This week Nintendo made headline news announcing that it had chosen a new president to continue the work of the late Satoru Iwata, who passed away earlier this year at age 55. Some have questioned the choice of Tatsumi Kimishima as being “safe” or very clearly one aimed at giving the company some financial stability given his credentials as a banking man with little experience in game development. Others have a more long viewed theory.
Kimishima is now at Nintendo’s retirement age for non-executives, 65, a sign that Japanese business paper Nikkei believes he will not be holding the position for very long. The paper, other analysts, and myself as well, believe that he is only holding the position temporarily to “establish a future-proof group leadership system inside Nintendo.”
It is very clear that the company has been undergoing many changes, and the recent reshuffling of management might be pretty telling. Two of Nintendo’s most recognizable faces, Mario creator Shigeru Miyamoto and Wii architect Genyu Takeda, have been running the company as interims since Iwata’s passing, but in the recent executive movements, they have given up their titles of “General Managers” and have adopted Nintendo’s new “fellow” title, meaning they are basically free reign advisers to help with both game and tech development.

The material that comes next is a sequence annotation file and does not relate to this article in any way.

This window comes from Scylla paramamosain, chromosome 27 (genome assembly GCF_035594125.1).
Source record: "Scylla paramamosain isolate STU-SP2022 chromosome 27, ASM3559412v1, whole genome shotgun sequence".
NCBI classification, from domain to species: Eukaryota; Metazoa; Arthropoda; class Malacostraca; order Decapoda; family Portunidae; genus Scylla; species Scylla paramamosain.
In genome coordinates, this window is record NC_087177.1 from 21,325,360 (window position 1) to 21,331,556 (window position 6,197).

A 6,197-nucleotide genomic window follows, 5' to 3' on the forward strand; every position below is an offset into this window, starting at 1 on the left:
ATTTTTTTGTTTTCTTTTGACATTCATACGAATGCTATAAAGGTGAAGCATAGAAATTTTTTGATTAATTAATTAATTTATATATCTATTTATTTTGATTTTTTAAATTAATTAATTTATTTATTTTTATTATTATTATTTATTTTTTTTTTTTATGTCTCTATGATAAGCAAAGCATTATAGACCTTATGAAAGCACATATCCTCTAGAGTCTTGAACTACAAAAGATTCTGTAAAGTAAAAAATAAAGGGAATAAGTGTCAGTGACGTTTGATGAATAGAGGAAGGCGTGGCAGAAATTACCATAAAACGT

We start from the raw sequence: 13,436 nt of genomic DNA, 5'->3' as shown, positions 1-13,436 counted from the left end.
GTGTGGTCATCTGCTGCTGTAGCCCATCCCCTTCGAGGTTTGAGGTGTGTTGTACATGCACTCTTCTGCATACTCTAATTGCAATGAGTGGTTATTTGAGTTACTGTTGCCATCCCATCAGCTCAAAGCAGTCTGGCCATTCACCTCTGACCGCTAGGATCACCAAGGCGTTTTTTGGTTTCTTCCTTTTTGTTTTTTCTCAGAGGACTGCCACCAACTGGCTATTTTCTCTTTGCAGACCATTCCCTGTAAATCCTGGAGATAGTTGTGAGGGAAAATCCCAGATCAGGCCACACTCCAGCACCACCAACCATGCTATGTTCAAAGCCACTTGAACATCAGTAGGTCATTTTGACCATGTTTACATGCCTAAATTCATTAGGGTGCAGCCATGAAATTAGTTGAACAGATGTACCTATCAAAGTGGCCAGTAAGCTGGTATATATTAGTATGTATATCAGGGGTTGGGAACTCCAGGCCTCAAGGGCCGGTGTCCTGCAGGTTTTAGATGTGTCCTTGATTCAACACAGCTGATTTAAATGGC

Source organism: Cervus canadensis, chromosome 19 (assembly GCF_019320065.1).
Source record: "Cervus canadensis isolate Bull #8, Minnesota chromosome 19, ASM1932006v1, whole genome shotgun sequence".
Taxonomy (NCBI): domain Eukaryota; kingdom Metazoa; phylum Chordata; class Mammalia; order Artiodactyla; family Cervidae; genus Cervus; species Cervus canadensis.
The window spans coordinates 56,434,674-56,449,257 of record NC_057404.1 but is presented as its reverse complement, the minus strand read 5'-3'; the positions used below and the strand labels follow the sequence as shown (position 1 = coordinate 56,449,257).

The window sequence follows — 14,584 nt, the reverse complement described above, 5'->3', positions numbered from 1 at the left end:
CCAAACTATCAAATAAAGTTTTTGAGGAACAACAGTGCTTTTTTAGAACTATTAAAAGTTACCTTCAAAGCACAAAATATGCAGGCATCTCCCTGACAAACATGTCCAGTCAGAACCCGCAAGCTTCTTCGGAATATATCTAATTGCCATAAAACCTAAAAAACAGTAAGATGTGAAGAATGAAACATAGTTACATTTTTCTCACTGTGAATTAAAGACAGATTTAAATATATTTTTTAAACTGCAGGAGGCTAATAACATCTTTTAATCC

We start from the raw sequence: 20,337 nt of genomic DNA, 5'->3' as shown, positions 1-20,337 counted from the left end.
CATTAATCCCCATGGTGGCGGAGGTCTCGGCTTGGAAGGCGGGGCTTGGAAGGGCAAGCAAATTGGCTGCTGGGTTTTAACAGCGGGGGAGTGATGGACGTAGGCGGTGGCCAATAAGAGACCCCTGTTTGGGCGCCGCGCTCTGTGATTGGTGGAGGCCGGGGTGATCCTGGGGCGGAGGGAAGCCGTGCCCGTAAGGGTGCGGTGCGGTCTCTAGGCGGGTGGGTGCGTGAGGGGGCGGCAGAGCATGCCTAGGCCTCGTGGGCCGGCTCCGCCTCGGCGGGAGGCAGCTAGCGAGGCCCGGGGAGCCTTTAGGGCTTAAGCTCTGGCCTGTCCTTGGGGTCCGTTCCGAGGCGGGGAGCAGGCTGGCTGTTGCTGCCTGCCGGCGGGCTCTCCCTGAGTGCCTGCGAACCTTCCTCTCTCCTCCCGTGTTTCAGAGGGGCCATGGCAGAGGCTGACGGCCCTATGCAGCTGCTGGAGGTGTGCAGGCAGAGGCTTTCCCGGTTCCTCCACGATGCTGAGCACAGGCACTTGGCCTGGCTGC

Miyamoto is the “creative fellow” to help with games, and Takeda is the “technology fellow” to aid with future console design. While Kimishima, who was not Iwata’s first choice for successor, will certainly be able to run the company’s financials, Miyamoto and Takeda are without question the best in the company to advise him on how the company should do what it does best: make great games and hardware.
In the meantime, Nintendo has spent the last decade training a younger generation of game developers to take over the traditional roles of its superstars. Super Mario Galaxy director Yoshiaki Koizumi, Super Mario Maker director Yosuke Oshino, and Splatoon directors Yusuke Amano and Tsubasa Sakaguchi come to mind as people who will follow in the footsteps of Miyamoto and longtime designer Takashi Tezuka now that they have higher positions in the company. The same is true for its hardware engineers.
Tatsumi Kimishima has only been elected to the presidential office for one term as well, so who knows if he will continue afterwards while Nintendo makes this transition. It is highly unlikely he will be reaching out to fans in the same passionate way Iwata did, and Nikkei describes him as “soft and friendly.” However, he did predict the Wii U’s struggles, so he might be the right man to launch Nintendo’s NX console. His experience launching the GameCube in North America could be helpful in that regard.
From there, we’ll have to wait and see.